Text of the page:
Some Conservatives Call on GOP to Double Down on Romney’s “Whites-Only” Strategy
Remember the 2012 election season when Mitt Romney focused primarily on mobilizing white voters, advocated for “self-deportation” and alienated Latino voters so thoroughly that it helped Barack Obama win the swing states of Florida, Virginia, Nevada and Colorado? Remember the post-election stampede of conservative commentators who acknowledged that Romney and the GOP had a Hispanic voter problem and the answer was to get right with them by helping to enact immigration reform? Well, some conservatives have decided to forget all that and retreat to their comfort zone. Led by the likes of Britt Hume, Byron York, Rush Limbaugh, Sean Hannity, Sean Trende, Michelle Bachman, Pat Buchanan and Phyllis Schlafly, the remarkable, not-so-new idea can be summarized as this: let’s double down on the Southern Strategy!
As Benjy Sarlin of MSNBC writes:
If the 2012 election was a wakeup call for Republicans to address their relationship to Latino voters, the 2013 immigration debate is starting to resemble a chloroform-soaked rag. After November’s stunning loss, an array of influential Republicans argued that immigration reform was the party’s best chance to claim Latino voters before they become permanent Democrats. But in a mere eight months, a counter-narrative has taken hold in conservative circles, nurtured by a shrewd group of anti-immigration lobbyists and Tea Party enthusiasts. The new argument sees immigration reform at best as a divisive distraction from the GOP’s real problem of countering ‘white flight’ from the polls.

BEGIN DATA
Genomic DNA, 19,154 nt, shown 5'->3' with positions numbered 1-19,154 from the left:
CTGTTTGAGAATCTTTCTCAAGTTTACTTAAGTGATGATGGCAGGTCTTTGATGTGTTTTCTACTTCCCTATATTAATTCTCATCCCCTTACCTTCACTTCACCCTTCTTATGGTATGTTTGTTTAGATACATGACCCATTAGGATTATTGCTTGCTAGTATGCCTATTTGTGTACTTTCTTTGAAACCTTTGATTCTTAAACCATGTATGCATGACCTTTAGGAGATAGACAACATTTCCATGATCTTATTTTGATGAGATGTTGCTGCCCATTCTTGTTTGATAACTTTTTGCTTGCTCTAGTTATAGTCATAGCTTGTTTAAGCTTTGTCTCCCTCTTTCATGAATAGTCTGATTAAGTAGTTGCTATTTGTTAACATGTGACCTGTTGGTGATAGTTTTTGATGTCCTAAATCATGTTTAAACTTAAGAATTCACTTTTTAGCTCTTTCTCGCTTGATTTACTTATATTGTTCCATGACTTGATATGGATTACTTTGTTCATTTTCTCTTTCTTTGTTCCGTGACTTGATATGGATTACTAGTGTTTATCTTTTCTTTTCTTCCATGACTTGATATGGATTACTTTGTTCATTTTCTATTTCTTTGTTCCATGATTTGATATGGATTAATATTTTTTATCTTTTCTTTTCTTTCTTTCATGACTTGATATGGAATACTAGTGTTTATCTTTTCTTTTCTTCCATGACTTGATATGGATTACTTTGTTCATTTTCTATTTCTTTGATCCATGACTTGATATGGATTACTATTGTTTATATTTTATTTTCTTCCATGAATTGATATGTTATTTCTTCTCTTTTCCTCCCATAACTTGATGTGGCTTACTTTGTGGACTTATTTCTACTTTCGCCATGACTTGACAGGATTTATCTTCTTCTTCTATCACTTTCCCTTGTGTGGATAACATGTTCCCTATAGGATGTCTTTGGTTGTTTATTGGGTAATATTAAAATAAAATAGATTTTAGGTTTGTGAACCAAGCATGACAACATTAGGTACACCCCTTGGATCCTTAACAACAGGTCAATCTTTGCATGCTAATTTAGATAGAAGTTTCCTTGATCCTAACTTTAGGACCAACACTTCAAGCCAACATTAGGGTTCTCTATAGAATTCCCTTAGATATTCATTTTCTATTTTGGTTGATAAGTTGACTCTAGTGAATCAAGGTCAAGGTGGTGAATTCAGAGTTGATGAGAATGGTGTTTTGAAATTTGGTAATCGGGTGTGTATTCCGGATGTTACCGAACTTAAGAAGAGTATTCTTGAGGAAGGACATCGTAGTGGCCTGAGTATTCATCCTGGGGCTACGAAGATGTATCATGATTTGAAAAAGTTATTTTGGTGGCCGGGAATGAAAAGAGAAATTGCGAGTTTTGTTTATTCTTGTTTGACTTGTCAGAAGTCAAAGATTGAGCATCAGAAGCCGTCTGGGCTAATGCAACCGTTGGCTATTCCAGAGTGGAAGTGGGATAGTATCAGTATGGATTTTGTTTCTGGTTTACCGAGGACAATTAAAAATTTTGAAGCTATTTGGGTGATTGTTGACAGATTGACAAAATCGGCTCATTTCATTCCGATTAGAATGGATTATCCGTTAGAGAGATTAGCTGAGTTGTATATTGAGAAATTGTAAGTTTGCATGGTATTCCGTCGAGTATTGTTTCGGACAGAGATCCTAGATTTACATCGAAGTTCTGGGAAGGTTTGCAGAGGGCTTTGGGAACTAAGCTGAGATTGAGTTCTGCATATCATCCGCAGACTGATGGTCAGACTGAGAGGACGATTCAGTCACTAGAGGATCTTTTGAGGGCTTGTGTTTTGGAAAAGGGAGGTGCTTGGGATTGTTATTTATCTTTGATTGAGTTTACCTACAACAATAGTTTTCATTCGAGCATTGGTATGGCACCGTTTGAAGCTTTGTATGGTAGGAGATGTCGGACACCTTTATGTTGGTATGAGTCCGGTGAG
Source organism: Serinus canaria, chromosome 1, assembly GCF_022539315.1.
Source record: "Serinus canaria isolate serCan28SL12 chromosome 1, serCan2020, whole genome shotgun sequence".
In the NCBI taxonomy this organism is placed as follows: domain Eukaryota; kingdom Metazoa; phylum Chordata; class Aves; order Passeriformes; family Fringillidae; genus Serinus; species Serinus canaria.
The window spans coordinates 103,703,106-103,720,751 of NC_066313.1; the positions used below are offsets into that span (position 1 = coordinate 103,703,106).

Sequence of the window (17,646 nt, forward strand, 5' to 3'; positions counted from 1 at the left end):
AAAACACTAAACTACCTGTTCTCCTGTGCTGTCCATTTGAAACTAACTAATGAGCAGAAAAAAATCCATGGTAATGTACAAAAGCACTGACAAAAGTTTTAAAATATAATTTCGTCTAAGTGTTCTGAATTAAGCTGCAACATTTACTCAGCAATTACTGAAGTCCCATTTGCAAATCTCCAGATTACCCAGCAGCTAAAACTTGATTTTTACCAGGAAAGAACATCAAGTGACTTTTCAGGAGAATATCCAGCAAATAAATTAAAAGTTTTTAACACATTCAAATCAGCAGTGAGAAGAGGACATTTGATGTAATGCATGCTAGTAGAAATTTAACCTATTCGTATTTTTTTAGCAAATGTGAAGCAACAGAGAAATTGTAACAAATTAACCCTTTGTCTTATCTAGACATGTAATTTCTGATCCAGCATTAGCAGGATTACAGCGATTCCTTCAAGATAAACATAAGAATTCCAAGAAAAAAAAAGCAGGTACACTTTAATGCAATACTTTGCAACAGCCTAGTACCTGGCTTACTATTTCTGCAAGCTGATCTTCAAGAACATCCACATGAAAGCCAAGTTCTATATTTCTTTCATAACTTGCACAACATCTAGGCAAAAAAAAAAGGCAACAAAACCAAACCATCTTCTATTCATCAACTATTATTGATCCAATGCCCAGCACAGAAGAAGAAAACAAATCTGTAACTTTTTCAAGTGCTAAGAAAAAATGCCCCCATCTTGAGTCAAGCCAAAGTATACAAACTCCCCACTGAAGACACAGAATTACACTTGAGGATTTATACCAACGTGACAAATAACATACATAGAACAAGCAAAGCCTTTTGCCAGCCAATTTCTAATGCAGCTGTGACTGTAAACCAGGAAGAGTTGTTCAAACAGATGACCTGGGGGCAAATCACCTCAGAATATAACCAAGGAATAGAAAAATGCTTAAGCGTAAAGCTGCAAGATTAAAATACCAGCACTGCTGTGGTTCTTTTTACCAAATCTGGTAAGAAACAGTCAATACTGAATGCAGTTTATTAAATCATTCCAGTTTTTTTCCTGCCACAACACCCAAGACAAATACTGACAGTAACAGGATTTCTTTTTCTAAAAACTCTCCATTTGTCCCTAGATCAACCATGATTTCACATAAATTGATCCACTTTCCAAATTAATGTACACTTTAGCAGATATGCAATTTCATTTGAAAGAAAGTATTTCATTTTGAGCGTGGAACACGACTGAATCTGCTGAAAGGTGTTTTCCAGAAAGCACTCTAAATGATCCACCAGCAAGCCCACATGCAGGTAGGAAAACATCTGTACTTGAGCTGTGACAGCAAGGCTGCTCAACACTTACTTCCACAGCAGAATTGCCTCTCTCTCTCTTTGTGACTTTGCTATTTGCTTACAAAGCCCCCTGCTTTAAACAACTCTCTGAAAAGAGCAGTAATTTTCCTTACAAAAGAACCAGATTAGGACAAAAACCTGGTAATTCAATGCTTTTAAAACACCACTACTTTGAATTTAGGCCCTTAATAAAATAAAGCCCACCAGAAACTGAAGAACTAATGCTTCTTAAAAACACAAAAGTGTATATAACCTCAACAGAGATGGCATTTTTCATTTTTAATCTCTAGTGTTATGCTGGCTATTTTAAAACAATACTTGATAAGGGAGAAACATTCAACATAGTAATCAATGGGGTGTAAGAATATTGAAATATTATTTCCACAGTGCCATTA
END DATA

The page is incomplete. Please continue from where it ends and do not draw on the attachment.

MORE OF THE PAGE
According to Frank Sharry, Executive Director of America’s Voice:
At a time of enormous demographic change in America, and following four of five presidential races in which the GOP lost the popular vote, can it be true that in 2013 some leading conservatives are saying the way forward for the GOP is to forget Latino voters and focus on white voters? And can it be true that Republican lawmakers are listening to this stupidity? Do they really think that Phyllis Schlafly has a better grasp of presidential politics than Karl Rove?
Or as Frank Wilkinson of Bloomberg recently wrote:
Republican policies already cater to an increasingly narrow tranche of American society: the rich and the old (who, not coincidentally, happen also to be white). When they wax nostalgic over the era of institutional racism and sexism, it sounds like moral obtuseness to most younger, more diverse voters. And so it is. How long before Republicans put themselves out of reach of most Asians and Hispanics as they have with blacks?
There is no reason conservatism can’t find its footing in a multiracial century. Yet Republicans lack the confidence to test the proposition, opting instead for the kind of voter suppression tactics designed, like these proposals in North Carolina, to stifle the nonwhite vote rather than win it. Moral and political legitimacy need to be constantly replenished. The past is another country. Republicans should stop representing it.
The GOP is facing a moment of truth. It either modernizes and survives or stays stuck in the status quo and commits political suicide. Let’s hope – for the good of the country and for the good of our democracy – they make the right choice.